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The governor's plan uncovers the middle class

January 17, 2007|E. Richard Brown | E. RICHARD BROWN is the founder and director of the UCLA Center for Health Policy Research and a professor at the UCLA School of Public Health.

THERE'S A LOT to like in Gov. Arnold Schwarzenegger's healthcare reform proposal. It covers all 1.1 million uninsured children and most of the 5.4 million uninsured adults in California. It requires everyone to help pay for coverage. It makes some important fixes to the insurance industry, forcing insurers to sell coverage to everyone -- including those with preexisting health problems -- at the same rates.

But, as written, Schwarzenegger's plan also is likely to put some middle-class families and individuals at substantial risk.

The governor's proposal requires that all Californians carry health insurance and would create a statewide purchasing pool and subsidies for those least able to afford coverage. It also would force employers with 10 or more workers to provide health insurance that costs at least 4% of the company's payroll, or to pay an equivalent amount into the state's insurance fund.

So employers have a cap on contributions -- no matter how big their profits. The governor's proposal also would protect people with low and moderate incomes; employers' 4% contributions would help subsidize comprehensive health insurance for them. But the middle class has no such protection.

A middle-class family whose employer provides no health benefits would not get a subsidy, nor would family members be able to buy coverage through the state purchasing pool -- even if their employer paid into it in lieu of providing health benefits. Such workers, who would be mandated to carry insurance, would pay about $12,000 a year for comprehensive family coverage. Individual policies would cost about $4,500.

That means that a typical family of four earning about $60,000 a year would spend about 20% of its income on premiums -- not counting deductibles, co-pays and non-covered medical expenses. A catastrophic plan would cost less -- perhaps $3,000 to $4,000 a year -- but that family would still face a $5,000 deductible and an out-of-pocket limit of $10,000 a year. One hospitalization could easily hit that limit, again causing the family to spend about a fifth of its income on medical care.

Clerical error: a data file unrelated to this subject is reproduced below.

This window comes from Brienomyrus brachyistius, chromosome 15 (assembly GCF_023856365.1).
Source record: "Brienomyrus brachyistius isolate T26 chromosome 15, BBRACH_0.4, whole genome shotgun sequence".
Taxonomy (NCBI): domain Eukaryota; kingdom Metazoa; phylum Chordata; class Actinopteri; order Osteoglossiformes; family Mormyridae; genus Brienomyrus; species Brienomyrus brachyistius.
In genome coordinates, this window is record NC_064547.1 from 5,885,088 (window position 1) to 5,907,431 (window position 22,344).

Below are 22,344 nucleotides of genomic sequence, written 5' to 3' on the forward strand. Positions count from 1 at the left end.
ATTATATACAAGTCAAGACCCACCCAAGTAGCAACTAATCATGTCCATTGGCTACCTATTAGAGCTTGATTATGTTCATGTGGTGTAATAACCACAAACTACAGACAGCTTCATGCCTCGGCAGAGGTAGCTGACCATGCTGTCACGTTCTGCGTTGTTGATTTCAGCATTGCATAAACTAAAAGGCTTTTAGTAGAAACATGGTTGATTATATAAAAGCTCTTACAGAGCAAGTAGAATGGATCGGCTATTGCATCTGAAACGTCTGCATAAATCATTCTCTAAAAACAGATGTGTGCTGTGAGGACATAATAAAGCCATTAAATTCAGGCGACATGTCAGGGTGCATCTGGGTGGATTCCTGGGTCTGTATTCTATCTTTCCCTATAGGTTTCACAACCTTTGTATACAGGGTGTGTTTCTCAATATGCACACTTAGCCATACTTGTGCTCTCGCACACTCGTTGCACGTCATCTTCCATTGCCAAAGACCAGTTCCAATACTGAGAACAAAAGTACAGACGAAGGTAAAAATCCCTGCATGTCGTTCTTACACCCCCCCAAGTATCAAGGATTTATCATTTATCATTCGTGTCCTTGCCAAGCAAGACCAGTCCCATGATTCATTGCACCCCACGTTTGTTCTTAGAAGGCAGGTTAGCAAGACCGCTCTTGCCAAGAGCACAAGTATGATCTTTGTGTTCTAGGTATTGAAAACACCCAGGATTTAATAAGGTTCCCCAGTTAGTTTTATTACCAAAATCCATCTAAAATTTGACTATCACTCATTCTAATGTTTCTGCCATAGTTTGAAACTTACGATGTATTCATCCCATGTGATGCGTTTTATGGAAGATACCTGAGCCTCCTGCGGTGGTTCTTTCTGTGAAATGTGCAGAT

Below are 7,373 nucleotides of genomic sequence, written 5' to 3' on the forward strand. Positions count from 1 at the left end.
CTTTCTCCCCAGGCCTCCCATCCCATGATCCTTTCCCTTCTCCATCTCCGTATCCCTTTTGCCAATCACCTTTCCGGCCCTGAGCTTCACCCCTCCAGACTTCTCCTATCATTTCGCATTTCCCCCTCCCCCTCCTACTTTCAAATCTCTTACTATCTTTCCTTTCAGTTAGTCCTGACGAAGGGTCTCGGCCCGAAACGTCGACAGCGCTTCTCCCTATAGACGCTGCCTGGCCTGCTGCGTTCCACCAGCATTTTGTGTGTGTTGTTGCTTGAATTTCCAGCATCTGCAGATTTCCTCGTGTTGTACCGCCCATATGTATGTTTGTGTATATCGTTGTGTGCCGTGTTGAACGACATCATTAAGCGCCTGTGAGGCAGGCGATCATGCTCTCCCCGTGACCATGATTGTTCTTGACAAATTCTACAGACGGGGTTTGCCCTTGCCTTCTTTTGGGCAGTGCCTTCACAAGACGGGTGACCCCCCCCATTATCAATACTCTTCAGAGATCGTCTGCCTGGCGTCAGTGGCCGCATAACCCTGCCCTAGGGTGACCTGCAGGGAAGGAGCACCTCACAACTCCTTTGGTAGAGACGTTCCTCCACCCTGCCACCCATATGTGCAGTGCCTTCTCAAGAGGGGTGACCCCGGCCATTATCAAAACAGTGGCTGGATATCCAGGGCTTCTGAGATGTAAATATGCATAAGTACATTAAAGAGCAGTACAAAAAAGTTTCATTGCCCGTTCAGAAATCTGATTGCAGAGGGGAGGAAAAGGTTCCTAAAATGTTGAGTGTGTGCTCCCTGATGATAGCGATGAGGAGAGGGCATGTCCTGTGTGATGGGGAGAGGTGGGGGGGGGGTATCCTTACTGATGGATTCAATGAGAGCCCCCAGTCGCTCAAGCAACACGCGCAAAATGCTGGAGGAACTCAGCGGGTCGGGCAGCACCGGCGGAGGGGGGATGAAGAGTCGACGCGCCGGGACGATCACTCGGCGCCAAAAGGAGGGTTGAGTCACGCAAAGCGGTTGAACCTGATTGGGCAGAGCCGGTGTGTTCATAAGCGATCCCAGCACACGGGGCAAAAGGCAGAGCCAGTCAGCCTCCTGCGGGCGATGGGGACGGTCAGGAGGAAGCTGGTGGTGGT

The governor's proposal also would probably degrade job-based insurance because the 4% minimum employer contribution is too low. The typical employer currently spends twice as much -- about 8% of payroll -- on health benefits. In essence, the plan encourages firms to replace comprehensive coverage with cheaper, high-deductible plans or opt out altogether and just pay into the state pool.

There is a real risk that comprehensive health insurance plans would be forced into a death spiral as people who could bear the risk would select catastrophic coverage with their lower premiums. That would leave only the sickest to pay the rising premiums for comprehensive coverage -- a pattern that undermines the very principle of health insurance: the pooling of risk.

It's pooling risk that allows employers to get better deals on their group coverage, which is exactly why the state is creating its own purchasing pool. But middle-class workers without job-based insurance -- a gap into which 2.9 million Californians fall -- are barred from buying coverage through the state pool. They would have to shop for comprehensive coverage in the private health insurance market.

The Legislature can fix these problems. First, individuals and families should get protection for their incomes through a cap on the percentage of income spent on health insurance premiums and out-of-pocket costs.

Second, the share of payroll that employers would be required to pay for their workers' healthcare should be increased to a percentage close to the average that employers now pay.

Third, everyone without job-based insurance should be able to get coverage through the state-run purchasing pool.

Schwarzenegger has offered a bold proposal to fix a badly broken health insurance system, and it should not be derailed by these problems. The governor, working with the Legislature, can craft real solutions that give all Californians the health security they need.

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